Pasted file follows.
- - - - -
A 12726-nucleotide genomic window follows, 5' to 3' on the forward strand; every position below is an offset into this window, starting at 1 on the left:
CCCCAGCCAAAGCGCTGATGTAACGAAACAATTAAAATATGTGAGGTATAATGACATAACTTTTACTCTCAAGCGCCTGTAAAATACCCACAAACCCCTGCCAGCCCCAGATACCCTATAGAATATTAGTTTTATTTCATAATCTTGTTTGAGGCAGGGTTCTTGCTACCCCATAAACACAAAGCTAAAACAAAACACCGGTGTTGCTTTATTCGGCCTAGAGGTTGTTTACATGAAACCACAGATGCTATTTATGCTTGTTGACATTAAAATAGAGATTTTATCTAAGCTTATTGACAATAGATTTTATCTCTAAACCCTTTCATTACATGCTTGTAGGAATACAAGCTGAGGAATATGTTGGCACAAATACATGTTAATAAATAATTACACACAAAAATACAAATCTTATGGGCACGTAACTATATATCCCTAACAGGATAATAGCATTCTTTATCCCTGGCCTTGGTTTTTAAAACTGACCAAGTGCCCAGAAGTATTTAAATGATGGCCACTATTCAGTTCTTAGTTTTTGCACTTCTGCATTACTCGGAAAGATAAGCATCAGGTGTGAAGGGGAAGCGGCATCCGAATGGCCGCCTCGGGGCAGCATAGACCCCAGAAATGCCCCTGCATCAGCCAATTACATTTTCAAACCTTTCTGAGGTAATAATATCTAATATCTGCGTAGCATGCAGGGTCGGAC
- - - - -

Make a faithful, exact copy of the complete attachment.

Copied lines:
A 12726-nucleotide genomic window follows, 5' to 3' on the forward strand; every position below is an offset into this window, starting at 1 on the left:
CCCCAGCCAAAGCGCTGATGTAACGAAACAATTAAAATATGTGAGGTATAATGACATAACTTTTACTCTCAAGCGCCTGTAAAATACCCACAAACCCCTGCCAGCCCCAGATACCCTATAGAATATTAGTTTTATTTCATAATCTTGTTTGAGGCAGGGTTCTTGCTACCCCATAAACACAAAGCTAAAACAAAACACCGGTGTTGCTTTATTCGGCCTAGAGGTTGTTTACATGAAACCACAGATGCTATTTATGCTTGTTGACATTAAAATAGAGATTTTATCTAAGCTTATTGACAATAGATTTTATCTCTAAACCCTTTCATTACATGCTTGTAGGAATACAAGCTGAGGAATATGTTGGCACAAATACATGTTAATAAATAATTACACACAAAAATACAAATCTTATGGGCACGTAACTATATATCCCTAACAGGATAATAGCATTCTTTATCCCTGGCCTTGGTTTTTAAAACTGACCAAGTGCCCAGAAGTATTTAAATGATGGCCACTATTCAGTTCTTAGTTTTTGCACTTCTGCATTACTCGGAAAGATAAGCATCAGGTGTGAAGGGGAAGCGGCATCCGAATGGCCGCCTCGGGGCAGCATAGACCCCAGAAATGCCCCTGCATCAGCCAATTACATTTTCAAACCTTTCTGAGGTAATAATATCTAATATCTGCGTAGCATGCAGGGTCGGAC